Policies that outline what is and isn't allowed on the Facebook app.
Policies for ad content and business assets.
Other policies that apply to Meta technologies.
How we update our policies, measure results, work with others, and more.
How we help prevent interference, empower people to vote and more.
How we work with independent fact-checkers, and more, to identify and take action on misinformation.
How we assess content for newsworthiness.
How we reduce problematic content in News Feed.
Quarterly report on how well we're doing at enforcing our policies on the Facebook app and Instagram.
Report on how well we're helping people protect their intellectual property.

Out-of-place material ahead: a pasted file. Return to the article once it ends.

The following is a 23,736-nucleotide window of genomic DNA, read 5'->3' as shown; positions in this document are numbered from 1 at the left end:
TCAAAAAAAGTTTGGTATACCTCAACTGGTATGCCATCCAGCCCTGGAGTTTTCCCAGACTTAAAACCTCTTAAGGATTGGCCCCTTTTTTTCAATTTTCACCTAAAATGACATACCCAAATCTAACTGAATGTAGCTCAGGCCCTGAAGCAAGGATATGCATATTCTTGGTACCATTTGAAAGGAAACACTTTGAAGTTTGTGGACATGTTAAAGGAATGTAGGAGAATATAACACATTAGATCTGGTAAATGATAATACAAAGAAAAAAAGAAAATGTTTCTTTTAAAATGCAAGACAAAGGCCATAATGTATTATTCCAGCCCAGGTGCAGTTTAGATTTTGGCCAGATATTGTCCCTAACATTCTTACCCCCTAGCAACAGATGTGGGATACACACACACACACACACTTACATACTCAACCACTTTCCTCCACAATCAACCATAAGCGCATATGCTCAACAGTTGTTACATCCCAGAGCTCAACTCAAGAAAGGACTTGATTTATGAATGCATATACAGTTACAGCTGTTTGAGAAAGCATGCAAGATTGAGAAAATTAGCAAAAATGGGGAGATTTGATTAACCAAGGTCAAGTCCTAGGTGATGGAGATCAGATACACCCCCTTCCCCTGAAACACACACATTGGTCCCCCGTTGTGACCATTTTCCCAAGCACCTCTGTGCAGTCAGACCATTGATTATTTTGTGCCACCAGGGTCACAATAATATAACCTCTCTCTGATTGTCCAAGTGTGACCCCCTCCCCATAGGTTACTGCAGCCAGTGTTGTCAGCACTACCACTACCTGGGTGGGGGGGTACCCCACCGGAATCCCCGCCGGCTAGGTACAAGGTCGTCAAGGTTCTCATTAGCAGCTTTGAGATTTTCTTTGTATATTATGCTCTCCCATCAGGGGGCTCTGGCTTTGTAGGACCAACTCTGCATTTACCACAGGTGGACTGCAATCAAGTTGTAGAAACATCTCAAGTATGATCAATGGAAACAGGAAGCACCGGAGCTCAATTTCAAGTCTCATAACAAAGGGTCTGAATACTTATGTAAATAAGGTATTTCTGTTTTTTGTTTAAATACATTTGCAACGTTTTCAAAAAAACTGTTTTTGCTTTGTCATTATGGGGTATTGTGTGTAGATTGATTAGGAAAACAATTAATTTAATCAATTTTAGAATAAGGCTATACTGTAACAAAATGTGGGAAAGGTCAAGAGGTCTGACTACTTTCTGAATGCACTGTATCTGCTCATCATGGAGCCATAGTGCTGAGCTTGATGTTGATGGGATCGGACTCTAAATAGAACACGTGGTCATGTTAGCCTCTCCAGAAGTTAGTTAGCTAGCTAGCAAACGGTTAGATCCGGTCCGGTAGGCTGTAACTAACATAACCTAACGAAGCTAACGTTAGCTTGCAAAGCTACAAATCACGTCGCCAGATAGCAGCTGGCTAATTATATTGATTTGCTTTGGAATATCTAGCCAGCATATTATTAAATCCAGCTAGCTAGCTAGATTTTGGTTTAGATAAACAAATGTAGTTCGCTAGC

Report on government request for people's data.
Report on when we restrict content that's reported to us as violating local law.
Report on intentional internet restrictions that limit people's ability to access the internet.
Quarterly report on what people see on Facebook, including the content that receives the widest distribution during the quarter.
Download current and past regulatory reports for Facebook and Instagram.
What: Posts and links that have indications of low-quality or spammy health content, such as sensational or exaggerated health claims, as well as posts attempting to sell products or services based on health-related claims.
Why: People have told us they do not like posts that are sensationalist or spammy, and misleading health content is particularly bad for our community. Feedback also shows people do not like to see health commerce promotions and equate them with low-quality health content that could be scams.